4 APRIL 1992, Page 46


The Art of the Structural Engineer (The Building Centre, till 14 April) The Architect and the Carpenter (RIBA Heinz Gallery, till 2 May)

Holding it up

Alan Powers

Structural engineers have always given the impression of being the strong, silent men on the building team. More recently, they have become stronger and less silent, particularly in respect of the more glam- orous, high-tech buildings 'designed' by architects who have become household names. It is something of a shock to find the name of the individual engineer credit- ed above that of the architect in the dis- plays in The Art of the Structural Engineer, an exhibition at the Building Centre (26 Store Street, WC1). The Sacfrler Galleries by Albert Taylor and Stanstead Airport by Martin Manning are meant to sound odd, for the exhibition tackles the issue of who actually designs the building. It comes in succession to exhibitions about tension structures and services engineering grouped as 'The Engineer's Contribution to Contemporary Architecture'. It coin- cides too not only with the passing of the new Copyright Designs and Patents Bill, which ensures a moral right for structural engineers and architects in the buildings they have helped to design, but also with the announcement that the RIBA gold medal for 1992 will be awarded to an engi- neer: Peter Rice, of Ove Arup Partnership — the man who made Sydney Opera House stand up.

That this question of authorship should become contentious and virtually insoluble

was to be expected from the philosophy of modern architecture, which directed atten- tion away from the conventional aesthetics of architecture towards the visual excite- ment and economic desirability of struc- tures conceived as engineering, and even indicated that great social benefits were to be found therein. In England in the 1930s, the engineer Sir Owen Williams was rightly admired for his adventurous concrete structures. He proved capable of designing buildings of some complexity, like the Pio- neer Health Centre in Peckham, more cheaply and attractively than the architects originally selected for the job. Later, the long-lived Danish-born engineer Sir Ove Arup came to symbolise a superior wisdom against which architects could only feel inadequate in their skills. Arup started an architectural wing within his practice, and other large firms have taken this path of offering a complete range of building ser- vices, but the more common method is to form a team of architect and engineer for each project, and some ten engineering practices are represented in this over- wordy but worthwhile exhibition.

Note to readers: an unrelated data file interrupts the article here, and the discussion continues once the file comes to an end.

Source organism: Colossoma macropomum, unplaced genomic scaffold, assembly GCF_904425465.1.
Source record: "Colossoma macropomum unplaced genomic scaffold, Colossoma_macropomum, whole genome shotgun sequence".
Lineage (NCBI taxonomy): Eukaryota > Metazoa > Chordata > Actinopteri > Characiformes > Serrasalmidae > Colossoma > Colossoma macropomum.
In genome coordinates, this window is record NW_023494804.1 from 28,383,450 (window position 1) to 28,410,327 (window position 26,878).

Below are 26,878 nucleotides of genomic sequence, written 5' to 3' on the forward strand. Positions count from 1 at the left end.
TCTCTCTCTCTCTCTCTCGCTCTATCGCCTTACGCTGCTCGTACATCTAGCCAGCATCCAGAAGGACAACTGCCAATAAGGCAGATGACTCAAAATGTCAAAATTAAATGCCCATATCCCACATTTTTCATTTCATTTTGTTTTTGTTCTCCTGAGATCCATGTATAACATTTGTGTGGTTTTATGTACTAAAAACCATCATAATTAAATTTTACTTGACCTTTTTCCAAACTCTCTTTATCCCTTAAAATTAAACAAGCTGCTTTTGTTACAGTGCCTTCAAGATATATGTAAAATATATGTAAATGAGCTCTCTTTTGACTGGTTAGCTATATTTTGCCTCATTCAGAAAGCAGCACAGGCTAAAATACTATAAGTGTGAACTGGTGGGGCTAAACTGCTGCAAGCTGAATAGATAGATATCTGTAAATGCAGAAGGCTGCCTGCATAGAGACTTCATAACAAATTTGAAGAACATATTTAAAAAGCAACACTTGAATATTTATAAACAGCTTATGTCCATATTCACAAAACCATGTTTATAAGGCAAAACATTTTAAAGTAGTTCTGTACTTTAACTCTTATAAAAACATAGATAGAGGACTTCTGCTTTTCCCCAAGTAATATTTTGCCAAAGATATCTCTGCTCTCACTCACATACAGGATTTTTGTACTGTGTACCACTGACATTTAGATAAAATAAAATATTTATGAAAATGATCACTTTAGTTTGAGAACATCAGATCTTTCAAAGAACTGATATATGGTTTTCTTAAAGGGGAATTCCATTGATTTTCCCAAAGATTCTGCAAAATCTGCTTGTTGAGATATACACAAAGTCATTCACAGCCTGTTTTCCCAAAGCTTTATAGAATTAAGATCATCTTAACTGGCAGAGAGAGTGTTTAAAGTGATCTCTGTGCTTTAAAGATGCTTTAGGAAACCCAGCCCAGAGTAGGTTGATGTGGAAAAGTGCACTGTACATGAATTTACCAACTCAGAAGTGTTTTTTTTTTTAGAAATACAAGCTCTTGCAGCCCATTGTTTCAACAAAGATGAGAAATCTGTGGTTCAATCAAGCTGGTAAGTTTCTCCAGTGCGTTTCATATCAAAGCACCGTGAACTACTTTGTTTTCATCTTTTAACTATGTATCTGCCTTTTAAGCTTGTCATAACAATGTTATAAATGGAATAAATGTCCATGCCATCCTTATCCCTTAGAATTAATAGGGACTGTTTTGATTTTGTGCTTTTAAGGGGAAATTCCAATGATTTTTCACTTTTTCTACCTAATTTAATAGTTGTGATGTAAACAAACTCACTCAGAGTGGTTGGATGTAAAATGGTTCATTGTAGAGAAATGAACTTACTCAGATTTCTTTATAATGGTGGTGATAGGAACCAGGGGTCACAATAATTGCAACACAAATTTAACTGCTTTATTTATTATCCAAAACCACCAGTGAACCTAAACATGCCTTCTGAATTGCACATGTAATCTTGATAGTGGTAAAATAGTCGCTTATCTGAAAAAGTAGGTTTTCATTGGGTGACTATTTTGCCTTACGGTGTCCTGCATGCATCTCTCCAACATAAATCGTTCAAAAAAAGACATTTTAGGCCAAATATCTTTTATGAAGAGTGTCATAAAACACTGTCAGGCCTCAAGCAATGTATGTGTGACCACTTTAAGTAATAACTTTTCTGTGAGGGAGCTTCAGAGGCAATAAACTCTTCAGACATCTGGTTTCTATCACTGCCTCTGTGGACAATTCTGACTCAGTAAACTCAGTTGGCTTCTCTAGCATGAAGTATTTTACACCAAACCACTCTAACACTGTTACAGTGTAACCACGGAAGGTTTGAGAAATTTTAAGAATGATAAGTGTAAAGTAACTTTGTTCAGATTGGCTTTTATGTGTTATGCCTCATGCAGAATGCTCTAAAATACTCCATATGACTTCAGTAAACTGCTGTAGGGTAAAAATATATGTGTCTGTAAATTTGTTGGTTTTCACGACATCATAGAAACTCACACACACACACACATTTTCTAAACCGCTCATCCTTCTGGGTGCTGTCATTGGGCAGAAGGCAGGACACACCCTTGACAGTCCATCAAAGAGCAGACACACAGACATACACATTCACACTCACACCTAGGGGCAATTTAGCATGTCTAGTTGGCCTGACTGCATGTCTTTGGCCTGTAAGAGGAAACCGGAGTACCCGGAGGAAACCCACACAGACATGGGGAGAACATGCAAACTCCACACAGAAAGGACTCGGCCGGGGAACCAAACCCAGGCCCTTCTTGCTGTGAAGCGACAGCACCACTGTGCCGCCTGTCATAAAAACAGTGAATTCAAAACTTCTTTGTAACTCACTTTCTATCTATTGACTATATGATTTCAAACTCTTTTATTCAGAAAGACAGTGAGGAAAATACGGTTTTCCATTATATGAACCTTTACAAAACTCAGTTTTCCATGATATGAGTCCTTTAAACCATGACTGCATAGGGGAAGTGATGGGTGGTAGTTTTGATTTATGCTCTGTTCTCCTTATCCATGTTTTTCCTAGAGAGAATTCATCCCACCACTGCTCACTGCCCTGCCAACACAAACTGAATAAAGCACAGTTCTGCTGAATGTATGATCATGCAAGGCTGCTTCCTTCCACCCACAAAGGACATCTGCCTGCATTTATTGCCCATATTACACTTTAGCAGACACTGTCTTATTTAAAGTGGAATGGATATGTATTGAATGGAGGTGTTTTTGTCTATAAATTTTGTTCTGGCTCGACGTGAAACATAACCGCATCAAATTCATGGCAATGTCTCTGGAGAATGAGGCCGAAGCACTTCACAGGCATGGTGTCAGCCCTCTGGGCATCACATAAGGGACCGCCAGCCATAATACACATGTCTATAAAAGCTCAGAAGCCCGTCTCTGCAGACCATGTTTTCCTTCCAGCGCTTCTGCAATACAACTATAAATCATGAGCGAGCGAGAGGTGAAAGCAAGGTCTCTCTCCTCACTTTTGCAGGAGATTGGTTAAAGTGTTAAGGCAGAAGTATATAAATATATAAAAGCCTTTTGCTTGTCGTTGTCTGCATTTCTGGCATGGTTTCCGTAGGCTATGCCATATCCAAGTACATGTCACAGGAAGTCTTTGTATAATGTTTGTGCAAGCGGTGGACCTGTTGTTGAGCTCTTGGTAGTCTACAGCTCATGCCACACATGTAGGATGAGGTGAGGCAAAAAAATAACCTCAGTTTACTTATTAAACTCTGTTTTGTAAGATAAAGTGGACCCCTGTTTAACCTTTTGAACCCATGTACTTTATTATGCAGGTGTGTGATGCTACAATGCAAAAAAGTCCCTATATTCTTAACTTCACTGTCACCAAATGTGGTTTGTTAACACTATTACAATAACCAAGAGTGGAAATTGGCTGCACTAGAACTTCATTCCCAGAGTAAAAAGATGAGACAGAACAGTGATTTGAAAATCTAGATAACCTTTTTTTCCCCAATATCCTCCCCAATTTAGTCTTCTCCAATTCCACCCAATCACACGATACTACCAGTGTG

The work ranges from obviously engineering-based structures like Stanstead Airport to a tree house (consulting engi- neer Price and Myers). For reasons of lia- bility, architects are discouraged from doing their own engineering calculations for even the smallest buildings. Conflicts can arise, but the stars of the engineering profession think like architects and share the same goals. They often seem to do very well without help from those fashionable stylists who have trained for seven years, and tend to treat them in a manner which is simultaneously chippy and patronising. Structural engineering is one more way in which the traditional province of the archi-

tect has been invaded by other specialists, casting doubt on the validity of architecture as a separate discipline. With a new profes- sion of contract manager, the architect too easily becomes the man who charms the client, organises the PR, collects his per- centage from the contract price and tries to shift the blame if things go wrong. It is not an enviable position, and one can only sug- gest that architects do well to revive more of the skills which the modern movement persuaded them to abandon as worthless.

Before the rise of the engineer in the 19th century, the same role was filled by the carpenter. The Architect and the Car- penter at the RIBA Heinz Gallery (21 Port- man Square, W1), with a comprehensive catalogue by Dr David Yeomans, gives some valuable insights into the period from the 17th to the early 19th centuries when timber was mainly used as an unseen means of holding up flat ceilings, domes and other classical forms. It was a period when carpentry virtually ceased to develop in ingenuity and became visually uninter- esting compared to the outer shell of the building. Even the architects of the Gothic Revival strapped up their timbers with iron, and the revival in the use of timber during the Arts and Crafts period (includ- ing such aesthetic no-nos as Liberty's) is unfortunately hardly explored. Even less attention is given to the use of laminated timber in the post-war period, producing such exciting structures as Oxford Road Station, Manchester (a wooden Sydney Opera House), or to the cross-over with advanced engineering seen in the Richard Burton/Frei OttoITed Happold study cen- tre at Hooke Park College which uses thin- flings of Norway spruce holding up a polymer fabric roof in a convincing exposi- tion of Green high-tech.

The workshop at Hooke Park College, Dorset, with a roof of PVC over forest thinnings